Regarding possible violations of the Foreign Corrupt Practices Act which prohibits the bribing of foreign officials to get business abroad, Jeffries said, “Now is not the time for Wal-Mart to come into our community under a cloud of suspicion shrouded under what appears to be unlawful, reckless, and legal conduct in Mexico. Wal-Mart should be investigated by the US Department of Justice to determine if any of the corporate malfeasance that is apparently taken place outside of this country has occurred within the United States.”

On disparity in immigration policy, Jeffries is calling for a reevaluation of the immigration policy that the United States has with Cuba and compare it to Haiti and other Caribbean nations “to make sure that we are being as fair and favorable as we can possibly be all the island nations of the Caribbean, not just with Cuba because of our animosity towards Fidel Castro.”

Jeffries said the corporate loopholes that allow offshore tax havens must be addressed.  “We have to make sure that United States corporations pay their fair share of taxes so that we get the revenue that we need in order to provide services for communities like Bedford Stuyvesant and other neighborhoods of color throughout New York City and this country,” said Jeffries. “There are clearly significant corporate loopholes and elaborate schemes that individuals and companies are using to evade the lawful payment of United States taxes. That has to change. We need to be aggressive in closing loopholes and making sure that these off shore accounts and safe havens for the escape of tax liability are shut down, closed, and where necessary violators are criminally prosecuted.”

Amnesty for repatriating offshore profits “is classic moral hazard,’ Jeffries said. “There are companies that violate the law then want to extract, as a price for being put into compliance with the law, complete amnesty or immunity. When that occurs all you do is incentivize bad behavior taking place in the future. If there are no consequences then there is no deterrent.” Jeffries said. In addition, he believes outsourced jobs with poor standards, working conditions, compensation, and benefits “suggest that we need to completely reevaluate the interconnectedness of the global economy. This country used to export products. Now we export American jobs.  If we are going to continue to be in the business of exporting American jobs to other parts of the world, the future of our country will not be as bright as it should be for generations to come. The president, I believe, is genuinely concerned about a re-ordering of the American economy in order to promote and create good paying jobs here at home.”

Jeffries supports the approach that the president took in Libya, specifically as it relates to the situation to Moammar Gadaffi. “Gadaffi was fleecing his people. He did not treat indigenous Africans well. They were shut out of any economic prosperity that was created by Libyan oil. The indigenous Africans were perhaps the most oppressed group in Libya,” said Jeffries. “It is reckless and irresponsible to suggest Moammar Gadhaffi was a friend to the indigenous African people. He was an enemy to the indigenous African people.  Getting rid of him will open up an opportunity for those indigenous African to realize some measure of economic prosperity that was denied them under his dictatorship.  I do believe that we should push Pres. Obama to be more proactive in helping Africa realize its economic potential. That is something I am committed to do when I get elected to Congress.”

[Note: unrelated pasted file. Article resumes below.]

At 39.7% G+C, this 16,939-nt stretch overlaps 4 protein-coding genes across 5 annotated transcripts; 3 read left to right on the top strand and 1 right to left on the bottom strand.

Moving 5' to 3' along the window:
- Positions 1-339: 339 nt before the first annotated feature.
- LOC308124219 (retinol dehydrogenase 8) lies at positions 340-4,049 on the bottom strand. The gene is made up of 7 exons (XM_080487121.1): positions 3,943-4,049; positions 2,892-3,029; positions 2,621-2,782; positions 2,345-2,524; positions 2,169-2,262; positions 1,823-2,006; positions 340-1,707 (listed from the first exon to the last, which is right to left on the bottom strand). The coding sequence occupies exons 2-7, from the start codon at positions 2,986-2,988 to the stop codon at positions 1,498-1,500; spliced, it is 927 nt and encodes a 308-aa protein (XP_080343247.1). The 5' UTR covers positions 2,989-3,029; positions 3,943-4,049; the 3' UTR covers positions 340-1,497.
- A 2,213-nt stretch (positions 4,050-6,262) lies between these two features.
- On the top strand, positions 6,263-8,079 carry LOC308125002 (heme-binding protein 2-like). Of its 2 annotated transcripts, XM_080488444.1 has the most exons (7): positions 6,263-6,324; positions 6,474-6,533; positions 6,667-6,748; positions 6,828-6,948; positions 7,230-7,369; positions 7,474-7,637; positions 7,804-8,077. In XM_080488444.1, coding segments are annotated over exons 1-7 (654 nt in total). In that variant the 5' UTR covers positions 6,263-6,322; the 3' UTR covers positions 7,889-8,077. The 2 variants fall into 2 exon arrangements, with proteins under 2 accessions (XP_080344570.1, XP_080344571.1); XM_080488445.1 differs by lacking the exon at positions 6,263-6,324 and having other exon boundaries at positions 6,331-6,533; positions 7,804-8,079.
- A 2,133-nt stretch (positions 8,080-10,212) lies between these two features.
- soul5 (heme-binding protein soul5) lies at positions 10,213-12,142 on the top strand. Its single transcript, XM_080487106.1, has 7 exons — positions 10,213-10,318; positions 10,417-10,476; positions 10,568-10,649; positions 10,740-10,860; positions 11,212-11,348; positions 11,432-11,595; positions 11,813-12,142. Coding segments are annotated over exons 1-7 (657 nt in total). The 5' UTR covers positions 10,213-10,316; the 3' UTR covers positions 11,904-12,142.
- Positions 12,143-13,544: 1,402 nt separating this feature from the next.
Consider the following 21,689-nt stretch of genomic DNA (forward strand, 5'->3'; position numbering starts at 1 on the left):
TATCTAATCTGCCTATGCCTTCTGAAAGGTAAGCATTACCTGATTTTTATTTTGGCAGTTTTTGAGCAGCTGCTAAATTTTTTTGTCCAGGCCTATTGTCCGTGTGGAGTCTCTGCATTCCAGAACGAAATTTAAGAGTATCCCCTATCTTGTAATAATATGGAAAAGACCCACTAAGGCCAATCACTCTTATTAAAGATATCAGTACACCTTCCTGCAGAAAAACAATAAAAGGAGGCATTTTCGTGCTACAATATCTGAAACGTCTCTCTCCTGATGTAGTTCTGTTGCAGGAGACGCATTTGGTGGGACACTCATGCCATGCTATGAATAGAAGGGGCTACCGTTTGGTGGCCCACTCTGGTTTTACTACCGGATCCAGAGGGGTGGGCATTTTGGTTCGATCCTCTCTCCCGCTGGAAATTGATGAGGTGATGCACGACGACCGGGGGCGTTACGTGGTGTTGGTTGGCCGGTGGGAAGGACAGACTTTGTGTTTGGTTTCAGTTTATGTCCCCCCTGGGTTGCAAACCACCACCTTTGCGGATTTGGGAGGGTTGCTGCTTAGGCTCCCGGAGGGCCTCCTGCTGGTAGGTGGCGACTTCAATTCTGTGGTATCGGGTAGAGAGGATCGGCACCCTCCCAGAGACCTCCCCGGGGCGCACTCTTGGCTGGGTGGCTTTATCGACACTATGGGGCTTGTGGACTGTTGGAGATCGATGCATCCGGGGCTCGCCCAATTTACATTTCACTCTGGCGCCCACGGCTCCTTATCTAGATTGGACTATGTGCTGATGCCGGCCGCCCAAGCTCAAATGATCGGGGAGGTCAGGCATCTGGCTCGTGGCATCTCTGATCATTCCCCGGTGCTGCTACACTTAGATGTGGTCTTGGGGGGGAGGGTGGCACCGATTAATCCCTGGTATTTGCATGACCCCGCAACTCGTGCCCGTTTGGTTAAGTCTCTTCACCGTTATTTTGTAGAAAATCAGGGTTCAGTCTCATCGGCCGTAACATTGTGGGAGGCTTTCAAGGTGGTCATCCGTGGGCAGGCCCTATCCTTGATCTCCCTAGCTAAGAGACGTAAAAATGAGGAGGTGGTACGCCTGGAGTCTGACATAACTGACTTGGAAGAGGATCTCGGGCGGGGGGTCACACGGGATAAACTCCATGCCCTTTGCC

Jeffries is proud to have passed only meaningful piece of legislation designed to reform the NYPD’s stop and frisk activities which is eliminated the electronic database that was being maintain order more than 1 million innocent law-abiding New Yorkers, the overwhelming majority of whom were Black and Latino folk in communities like Bedford Stuyvesant. “In a democracy there must be a balance between effective law-enforcement on the one hand and healthy respect for our civil rights and civil liberties on the other. The NYPD stop and frisk program is out of control. This was a disgraceful practice and it was subjecting individuals to permit a criminal surveillance and suspicion,” said Jeffries. “More of course needs to be done. As a member of Congress I plan on aggressively pushing the United States Department of Justice to investigate the systematic civil rights abuses that take place each and every day as a result of the stop and frisk practices of the NYPD.  The USDOJ is investigating police in Detroit, Newark, Prince George’s County, San Juan, and New Orleans. The same DOJ should at least open a preliminary inquiry an investigation into the credible allegations of fourth amendment violations that take place in Black and Latino communities all across NYC.”

Jeffries is also concerned about crime victims in our communities. “The violence in the black community is out of control. There are far too many individuals who remain nameless as to what they have had to endure. This is particularly the case among black women who disproportionately suffer from crime that occurs but whose voices are not heard to make sure the criminal justice system works for them and not against them,” Jeffreis said. “On the federal level, it is unfortunate that the Violence Against Women Act has not yet been reauthorized. We have got to find a way of standing up for women of all races, but particularly for black women who live in high crime communities and who often not given the relief that other victims of crime receive. They should receive the relief they deserve.”

 

Originally published in Our Time Press, May 17, 2012